In England, 600 individuals are being added to care and support assessment waiting lists on a daily basis as the adult social care system crumbles under unprecedented strains.
In the past five months, the number of people awaiting an assessment of their needs by social workers has increased by about 90,000 (44%) to reach almost 300,000. One in four individuals has waited for more than six months.
At this rate, the number of people on the waiting list will reach 400,000 by November, which is double the number from one year ago.
The most recent statistics were compiled by ADASS, the Association of Directors of Adult Social Services, through its local council members in England. The results are derived from 83 councils’ replies (55 percent of those concerned).
On the count date of 30 April, a total of 294,449 individuals were awaiting the initial evaluation of their care and support requirements, with 73,792 having waited for more than six months.
An additional 37,447 individuals who had been determined to require a service were waiting for it to begin or for their first direct payment to arrange it for themselves. In accordance with the Care Act, a review was late for 210,106 individuals receiving a service or payment.
In all, 542,002 individuals were awaiting an evaluation, review, or the initiation of a service or direct payment, a 37 percent increase from November of the previous year.
The results were released less than a week after ADASS released its thorough annual Spring Survey of its members and issued a warning that those who work in adult social care and those who rely on it were suffering the most difficult winter ever.
Sarah McClinton, ADASS President, said: “These new findings confirm our worst fears for adult social care.
“The picture is deteriorating rapidly and people in need of care and support to enable them to live full and independent lives are being left in uncertainty, dependency and pain.”
Cathie Williams, ADASS chief executive, said: “Contrary to claims, social care is not being fixed and we need decisive action and funding now to get us through the months ahead and to start to build the foundations of the reformed system that we all want to see.”
The ADASS Spring Survey found that the majority of councils were experiencing increases in the number of people seeking support: 87 percent reported that more people were seeking assistance for mental health issues, 67 percent for domestic abuse or protection, and 73 percent for the breakdown of unpaid carer arrangements.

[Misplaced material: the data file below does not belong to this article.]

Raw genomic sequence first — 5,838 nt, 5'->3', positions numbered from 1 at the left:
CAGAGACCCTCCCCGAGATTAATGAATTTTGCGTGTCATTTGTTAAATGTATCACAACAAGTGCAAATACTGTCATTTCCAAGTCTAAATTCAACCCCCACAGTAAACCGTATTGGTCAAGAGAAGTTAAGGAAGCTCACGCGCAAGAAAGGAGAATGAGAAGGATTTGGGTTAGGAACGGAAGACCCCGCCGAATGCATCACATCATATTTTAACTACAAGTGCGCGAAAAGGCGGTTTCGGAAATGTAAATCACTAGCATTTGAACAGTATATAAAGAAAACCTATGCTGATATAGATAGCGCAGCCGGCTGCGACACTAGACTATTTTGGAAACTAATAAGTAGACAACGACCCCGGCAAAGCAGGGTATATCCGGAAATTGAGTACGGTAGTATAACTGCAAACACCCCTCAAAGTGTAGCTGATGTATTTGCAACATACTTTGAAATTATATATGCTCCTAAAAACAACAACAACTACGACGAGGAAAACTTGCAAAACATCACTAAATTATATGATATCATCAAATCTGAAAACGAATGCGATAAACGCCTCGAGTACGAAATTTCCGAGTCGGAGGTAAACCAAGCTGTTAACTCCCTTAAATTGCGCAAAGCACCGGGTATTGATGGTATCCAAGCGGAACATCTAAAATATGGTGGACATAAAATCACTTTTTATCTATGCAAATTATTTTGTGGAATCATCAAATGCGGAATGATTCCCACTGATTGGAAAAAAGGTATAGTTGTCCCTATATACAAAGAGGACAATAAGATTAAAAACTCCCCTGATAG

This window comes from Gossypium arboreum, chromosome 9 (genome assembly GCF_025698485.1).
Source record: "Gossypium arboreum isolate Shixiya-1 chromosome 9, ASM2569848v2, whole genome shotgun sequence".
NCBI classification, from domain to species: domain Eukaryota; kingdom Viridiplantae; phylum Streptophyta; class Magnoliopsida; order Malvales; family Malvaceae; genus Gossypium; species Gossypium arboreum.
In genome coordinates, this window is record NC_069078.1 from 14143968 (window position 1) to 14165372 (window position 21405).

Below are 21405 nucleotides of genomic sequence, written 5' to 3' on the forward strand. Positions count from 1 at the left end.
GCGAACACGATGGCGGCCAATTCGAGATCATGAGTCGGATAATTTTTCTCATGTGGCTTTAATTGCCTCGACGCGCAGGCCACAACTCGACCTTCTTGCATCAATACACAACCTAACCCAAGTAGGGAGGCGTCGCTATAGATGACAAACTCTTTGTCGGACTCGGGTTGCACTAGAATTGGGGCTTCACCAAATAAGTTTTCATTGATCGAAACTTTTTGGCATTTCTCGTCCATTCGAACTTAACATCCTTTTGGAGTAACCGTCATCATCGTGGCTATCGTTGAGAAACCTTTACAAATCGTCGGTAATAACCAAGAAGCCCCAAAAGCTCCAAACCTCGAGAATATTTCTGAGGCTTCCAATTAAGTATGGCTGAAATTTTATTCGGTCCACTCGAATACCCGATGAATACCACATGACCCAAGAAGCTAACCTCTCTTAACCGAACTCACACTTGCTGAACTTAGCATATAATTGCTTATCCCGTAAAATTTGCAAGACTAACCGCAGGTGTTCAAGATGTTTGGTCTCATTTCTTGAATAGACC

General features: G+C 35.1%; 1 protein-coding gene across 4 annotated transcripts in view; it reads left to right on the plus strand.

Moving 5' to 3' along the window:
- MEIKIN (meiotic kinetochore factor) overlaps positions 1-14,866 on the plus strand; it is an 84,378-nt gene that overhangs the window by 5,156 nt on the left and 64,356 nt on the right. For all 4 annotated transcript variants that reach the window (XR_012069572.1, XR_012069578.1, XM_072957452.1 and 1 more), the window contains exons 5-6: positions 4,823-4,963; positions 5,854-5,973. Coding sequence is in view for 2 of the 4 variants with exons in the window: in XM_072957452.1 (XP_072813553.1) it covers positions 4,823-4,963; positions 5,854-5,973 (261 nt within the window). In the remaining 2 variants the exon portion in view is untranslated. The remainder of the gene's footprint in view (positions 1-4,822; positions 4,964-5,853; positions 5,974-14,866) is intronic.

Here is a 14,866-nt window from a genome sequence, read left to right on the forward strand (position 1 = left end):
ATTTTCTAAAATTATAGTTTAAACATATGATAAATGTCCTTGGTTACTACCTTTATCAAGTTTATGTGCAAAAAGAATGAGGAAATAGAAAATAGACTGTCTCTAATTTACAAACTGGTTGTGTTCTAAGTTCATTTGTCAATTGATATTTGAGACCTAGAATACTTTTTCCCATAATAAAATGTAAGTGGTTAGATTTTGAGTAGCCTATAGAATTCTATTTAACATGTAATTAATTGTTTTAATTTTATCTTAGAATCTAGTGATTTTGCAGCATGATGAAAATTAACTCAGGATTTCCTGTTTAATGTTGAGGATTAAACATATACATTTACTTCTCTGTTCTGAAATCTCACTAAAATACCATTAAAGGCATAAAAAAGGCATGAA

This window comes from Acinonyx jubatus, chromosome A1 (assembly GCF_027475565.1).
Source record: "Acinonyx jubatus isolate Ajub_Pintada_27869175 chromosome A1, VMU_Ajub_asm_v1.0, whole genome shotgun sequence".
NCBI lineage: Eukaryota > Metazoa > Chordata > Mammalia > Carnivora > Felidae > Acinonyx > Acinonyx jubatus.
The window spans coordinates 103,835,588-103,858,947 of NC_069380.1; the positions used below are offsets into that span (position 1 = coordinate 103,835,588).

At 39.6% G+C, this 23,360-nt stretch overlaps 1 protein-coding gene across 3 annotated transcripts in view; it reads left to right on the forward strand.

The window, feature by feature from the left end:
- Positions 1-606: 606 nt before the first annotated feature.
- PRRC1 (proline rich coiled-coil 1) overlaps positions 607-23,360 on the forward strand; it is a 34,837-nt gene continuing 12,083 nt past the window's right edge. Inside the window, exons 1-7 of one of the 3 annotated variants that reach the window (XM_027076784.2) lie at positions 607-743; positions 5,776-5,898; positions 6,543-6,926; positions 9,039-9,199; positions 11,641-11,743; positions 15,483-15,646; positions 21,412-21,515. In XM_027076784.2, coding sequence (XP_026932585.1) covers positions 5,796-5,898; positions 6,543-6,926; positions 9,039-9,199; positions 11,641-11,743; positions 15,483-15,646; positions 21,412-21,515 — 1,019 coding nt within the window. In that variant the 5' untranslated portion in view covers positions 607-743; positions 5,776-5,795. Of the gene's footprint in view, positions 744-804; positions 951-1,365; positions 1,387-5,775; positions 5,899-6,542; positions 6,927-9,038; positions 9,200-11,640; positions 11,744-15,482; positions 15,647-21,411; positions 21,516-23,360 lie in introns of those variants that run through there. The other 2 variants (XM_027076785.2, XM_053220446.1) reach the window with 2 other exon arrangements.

In addition, 82 percent of councils reported an increase in referrals from hospitals, and 74 percent reported an increase in referrals or requests for assistance from the community.
Nearly seven out of ten ADASS members questioned said that care providers in their region had terminated or returned contracts.
Many more stated they were unable to provide all care and support demands due to their inability to attract and retain workers.
Cathie Williams said: “One big reason why almost 40,000 people are waiting for the care and support they need to actually start is that care providers simply do not have the pairs of hands they need to sustain services.”
Helen Walker, Chief Executive of Carers UK, said: “The ongoing chronic shortage of social care services and care staff mean family members are left with no choice but to pick up more care.
“Unpaid carers are now providing more care than at the height of the Covid-19 pandemic, particularly those on the lowest incomes and this is impacting their finances and health and wellbeing.
“Before the pandemic, 600 people a day in the UK were leaving their jobs to care – this could be even higher now.
“Amidst the cost of living crisis, the large gaps in support are affecting the ability of thousands to stay in work and pay their rising bills. Too many are being pushed further into poverty.
“With hundreds of thousands of people now waiting for an assessment or service, sustainable funding for social care is essential.
“Without it, many families will simply be unable to cope – 73% of Social Services Directors have reported rising numbers of breakdowns of unpaid carer arrangements, according to ADASS.
“If Government brought forward a Recovery and Respite plan immediately it would bring unpaid carers of all ages the help they so urgently need, help swathes of people stay in work and sustain our hard-pressed health and care systems.
“We want to see an immediate investment of £1.5 billion in breaks for carers to help them cope and targeted financial support.”